I haven't received any specific questions this week, so I'm going to answer a question that Anthony Coppedge posed on his blog Thursday. Here's the entry. He humbly asked for other's thoughts before making his own suggestions. Go check it out, and read the responses on his pages' comments section.
One of Anthony Coppedge's readers posed this question:
"I've been trying to discuss the issue of 'quality' within the church, and I seem to be getting a bunch of blank stares from my pastor every time I talk to him about the issue. What do I do?"Here's my stab at an answer.
When someone looks at me blankly, that’s probably because I’m somehow speaking a language they don’t understand. Maybe I’m talking too much about impedance mismatches, beam width, and Foot-Lamberts. Or maybe we just don’t have the same definition of a more common term, in this case “quality.”
If my team and I were in this situation, these would be the steps I would have us take to get us all on the same page, and hopefully moving forward toward improved quality.
- Pray. Enough said.
- Prepare ourselves for a long conversation. It sounds like this person has already attempted several times to have a discussion with their pastor. This is a blessing! At least he has his pastor's ear. Remember that God is very patient with us as we learn new things. 1 Timothy 1:15-16 says, "The saying is trustworthy and deserving of full acceptance, that Christ Jesus came into the world to save sinners, of whom I am the foremost. But I received mercy for this reason, that in me, as the foremost, Jesus Christ might display his perfect patience as an example to those who were to believe in him for eternal life." We need to be ready to follow Christ's example of patience with us (the worst of sinners) by preparing for a multiple-step conversation with our pastor. Every time we don't make the amount of progress we like, we should remember how many sins we've been forgiven, and ask God to give us his patience.
- Biblically define our motives for quality. Remember the church is about God more than meeting the standards of the world. We need to find a passage in Scripture that really does call us to quality for the glory of God and help us define what that looks like. Colossians 3 is an example. It goes like this: "Slaves, obey in everything those who are your earthly masters, not by way of eye-service, as people-pleasers, but with sincerity of heart, fearing the Lord. Whatever you do, work heartily, as for the Lord and not for men, knowing that from the Lord you will receive the inheritance as your reward. You are serving the Lord Christ." Here is a clear call for quality, and it helps us define it as well. Quality is working heartily, sincerely doing everything you do as well as you can because God is watching, not because of what others see (or don't notice). There are other similar passages. The good part of this is that we get to test our own motives as well as show our pastor that we want to bring God glory, not just get our preferences.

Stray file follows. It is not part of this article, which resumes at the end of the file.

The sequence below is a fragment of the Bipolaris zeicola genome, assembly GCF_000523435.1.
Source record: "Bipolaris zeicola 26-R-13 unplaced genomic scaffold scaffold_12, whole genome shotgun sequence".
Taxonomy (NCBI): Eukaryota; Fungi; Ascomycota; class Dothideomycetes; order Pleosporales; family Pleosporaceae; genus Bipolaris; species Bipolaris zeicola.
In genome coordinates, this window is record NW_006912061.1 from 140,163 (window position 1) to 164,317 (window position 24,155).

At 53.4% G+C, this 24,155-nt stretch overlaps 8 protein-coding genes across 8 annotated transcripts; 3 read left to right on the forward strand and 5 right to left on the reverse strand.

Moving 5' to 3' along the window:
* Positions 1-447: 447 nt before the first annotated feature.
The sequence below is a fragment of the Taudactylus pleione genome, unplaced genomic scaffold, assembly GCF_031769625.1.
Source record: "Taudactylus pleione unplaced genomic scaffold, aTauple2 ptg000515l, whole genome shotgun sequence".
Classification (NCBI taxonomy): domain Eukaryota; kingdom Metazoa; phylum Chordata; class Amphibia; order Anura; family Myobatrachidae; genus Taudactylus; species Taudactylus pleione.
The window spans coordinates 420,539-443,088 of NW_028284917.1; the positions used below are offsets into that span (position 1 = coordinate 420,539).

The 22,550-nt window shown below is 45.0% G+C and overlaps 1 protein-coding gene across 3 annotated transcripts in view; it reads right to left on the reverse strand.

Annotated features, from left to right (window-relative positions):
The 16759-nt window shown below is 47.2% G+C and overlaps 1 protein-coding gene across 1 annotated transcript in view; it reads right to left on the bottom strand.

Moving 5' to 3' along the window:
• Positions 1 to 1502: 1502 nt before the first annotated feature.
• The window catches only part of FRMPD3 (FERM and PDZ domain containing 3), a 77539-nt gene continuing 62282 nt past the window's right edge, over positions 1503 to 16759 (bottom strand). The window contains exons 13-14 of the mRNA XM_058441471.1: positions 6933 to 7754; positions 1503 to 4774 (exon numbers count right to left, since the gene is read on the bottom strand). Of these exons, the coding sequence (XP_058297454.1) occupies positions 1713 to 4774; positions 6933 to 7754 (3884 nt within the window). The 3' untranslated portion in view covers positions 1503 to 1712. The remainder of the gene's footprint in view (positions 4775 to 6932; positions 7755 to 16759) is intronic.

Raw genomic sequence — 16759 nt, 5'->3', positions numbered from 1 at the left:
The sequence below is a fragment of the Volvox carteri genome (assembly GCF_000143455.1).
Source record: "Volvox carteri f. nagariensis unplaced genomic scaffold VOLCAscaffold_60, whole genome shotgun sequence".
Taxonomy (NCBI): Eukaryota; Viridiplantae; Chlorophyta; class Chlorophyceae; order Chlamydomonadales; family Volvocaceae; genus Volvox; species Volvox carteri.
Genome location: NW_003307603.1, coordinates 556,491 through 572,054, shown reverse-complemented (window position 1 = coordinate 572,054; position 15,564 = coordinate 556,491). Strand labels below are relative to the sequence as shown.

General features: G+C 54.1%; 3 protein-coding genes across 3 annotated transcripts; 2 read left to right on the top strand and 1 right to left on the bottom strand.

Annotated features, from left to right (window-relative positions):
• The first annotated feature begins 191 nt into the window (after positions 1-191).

- Recommend one or two ways to improve quality. I think there are three things that will likely shut down the conversation: our pastor gets overwhelmed with all our ideas, or he thinks they are too expensive and time-consuming. The way to alleviate these is to lay down our own preferences for the sake of the church. Even though we have a long list of ways to improve, we should only offer one or two suggestions to start. This will alleviate the overwhelmed sense he may get.
- Recommend inexpensive ways to improve quality. Let's admit it, we all need new equipment somewhere. But there are inexpensive (even free) ways to improve. Recommend those first, even if they aren't the most glaring issues in your mind. This will make sure we have our pastors confidence that it's not just about new gear. After a few rounds of free or inexpensive improvements, he'll probably be ready to receive ideas that will affect the budget.
- Recommend quality improvements that we can implement. The apostles in Acts waren't called to serve tables over preaching the word and prayer, and our pastor isn't called to solder cables either. We need to be 100% ready to offer our time and services to implement the great ideas we have. We will more likely walk away with our pastor's blessing on a project if it can be done without a lot of his time. Obviously, that's not always possible. But start with ones that he doesn't need to invest much into but he will still see the results.
- Review the results. Watch carefully to see if quality is improved. Ask others if it's making a difference and how much. Make sure that he knows and sees how things are going on the project and that he is aware of the impact it's having. But also be honest with him. Don't use this as a moment of manipulation to just get your next project underway.
- Be faithful. Go back to step 4 (or 3 or 2 or 1) and start again. If we make incremental improvements over the long haul, we'll start to notice quality differences. Hopefully we'll be able to help our pastor gain a desire to glorify God with excellence in the process.
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